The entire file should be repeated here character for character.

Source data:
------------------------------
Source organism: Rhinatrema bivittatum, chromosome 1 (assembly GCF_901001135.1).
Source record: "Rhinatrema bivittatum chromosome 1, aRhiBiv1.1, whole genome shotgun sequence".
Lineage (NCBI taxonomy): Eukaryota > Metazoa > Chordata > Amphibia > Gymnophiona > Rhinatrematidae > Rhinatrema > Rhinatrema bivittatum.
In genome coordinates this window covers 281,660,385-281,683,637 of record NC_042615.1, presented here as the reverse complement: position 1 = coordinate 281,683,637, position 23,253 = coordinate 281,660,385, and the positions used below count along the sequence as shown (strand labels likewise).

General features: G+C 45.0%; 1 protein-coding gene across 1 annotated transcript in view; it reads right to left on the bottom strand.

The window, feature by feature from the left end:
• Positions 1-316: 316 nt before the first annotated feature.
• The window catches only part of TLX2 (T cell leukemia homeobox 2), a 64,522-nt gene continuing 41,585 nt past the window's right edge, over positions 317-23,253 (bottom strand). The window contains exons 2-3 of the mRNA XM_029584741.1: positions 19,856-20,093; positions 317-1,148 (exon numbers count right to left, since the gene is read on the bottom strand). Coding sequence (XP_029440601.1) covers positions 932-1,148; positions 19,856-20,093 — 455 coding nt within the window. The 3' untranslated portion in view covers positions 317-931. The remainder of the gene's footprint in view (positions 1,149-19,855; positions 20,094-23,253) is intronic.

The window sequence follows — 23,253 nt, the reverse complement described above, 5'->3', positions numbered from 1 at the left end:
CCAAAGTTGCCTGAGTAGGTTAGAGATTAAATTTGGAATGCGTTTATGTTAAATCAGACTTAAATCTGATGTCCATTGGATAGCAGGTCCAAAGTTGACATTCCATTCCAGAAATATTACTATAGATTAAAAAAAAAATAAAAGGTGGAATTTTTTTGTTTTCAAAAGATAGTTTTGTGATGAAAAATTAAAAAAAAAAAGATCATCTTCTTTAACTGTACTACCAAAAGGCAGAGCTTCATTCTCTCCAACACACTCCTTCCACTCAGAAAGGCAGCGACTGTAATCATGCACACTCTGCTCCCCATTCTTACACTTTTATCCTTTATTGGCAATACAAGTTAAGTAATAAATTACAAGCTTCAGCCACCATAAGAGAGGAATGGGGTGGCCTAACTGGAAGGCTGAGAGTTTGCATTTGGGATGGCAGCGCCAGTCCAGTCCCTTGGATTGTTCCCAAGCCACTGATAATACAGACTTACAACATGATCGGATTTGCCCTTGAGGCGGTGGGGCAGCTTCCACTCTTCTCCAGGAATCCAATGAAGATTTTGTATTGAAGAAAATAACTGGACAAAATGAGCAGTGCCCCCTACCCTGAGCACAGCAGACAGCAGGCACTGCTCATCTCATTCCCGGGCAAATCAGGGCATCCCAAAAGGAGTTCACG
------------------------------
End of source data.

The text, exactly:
Source organism: Rhinatrema bivittatum, chromosome 1 (assembly GCF_901001135.1).
Source record: "Rhinatrema bivittatum chromosome 1, aRhiBiv1.1, whole genome shotgun sequence".
Lineage (NCBI taxonomy): Eukaryota > Metazoa > Chordata > Amphibia > Gymnophiona > Rhinatrematidae > Rhinatrema > Rhinatrema bivittatum.
In genome coordinates this window covers 281,660,385-281,683,637 of record NC_042615.1, presented here as the reverse complement: position 1 = coordinate 281,683,637, position 23,253 = coordinate 281,660,385, and the positions used below count along the sequence as shown (strand labels likewise).

General features: G+C 45.0%; 1 protein-coding gene across 1 annotated transcript in view; it reads right to left on the bottom strand.

The window, feature by feature from the left end:
• Positions 1-316: 316 nt before the first annotated feature.
• The window catches only part of TLX2 (T cell leukemia homeobox 2), a 64,522-nt gene continuing 41,585 nt past the window's right edge, over positions 317-23,253 (bottom strand). The window contains exons 2-3 of the mRNA XM_029584741.1: positions 19,856-20,093; positions 317-1,148 (exon numbers count right to left, since the gene is read on the bottom strand). Coding sequence (XP_029440601.1) covers positions 932-1,148; positions 19,856-20,093 — 455 coding nt within the window. The 3' untranslated portion in view covers positions 317-931. The remainder of the gene's footprint in view (positions 1,149-19,855; positions 20,094-23,253) is intronic.

The window sequence follows — 23,253 nt, the reverse complement described above, 5'->3', positions numbered from 1 at the left end:
CCAAAGTTGCCTGAGTAGGTTAGAGATTAAATTTGGAATGCGTTTATGTTAAATCAGACTTAAATCTGATGTCCATTGGATAGCAGGTCCAAAGTTGACATTCCATTCCAGAAATATTACTATAGATTAAAAAAAAAATAAAAGGTGGAATTTTTTTGTTTTCAAAAGATAGTTTTGTGATGAAAAATTAAAAAAAAAAAGATCATCTTCTTTAACTGTACTACCAAAAGGCAGAGCTTCATTCTCTCCAACACACTCCTTCCACTCAGAAAGGCAGCGACTGTAATCATGCACACTCTGCTCCCCATTCTTACACTTTTATCCTTTATTGGCAATACAAGTTAAGTAATAAATTACAAGCTTCAGCCACCATAAGAGAGGAATGGGGTGGCCTAACTGGAAGGCTGAGAGTTTGCATTTGGGATGGCAGCGCCAGTCCAGTCCCTTGGATTGTTCCCAAGCCACTGATAATACAGACTTACAACATGATCGGATTTGCCCTTGAGGCGGTGGGGCAGCTTCCACTCTTCTCCAGGAATCCAATGAAGATTTTGTATTGAAGAAAATAACTGGACAAAATGAGCAGTGCCCCCTACCCTGAGCACAGCAGACAGCAGGCACTGCTCATCTCATTCCCGGGCAAATCAGGGCATCCCAAAAGGAGTTCACG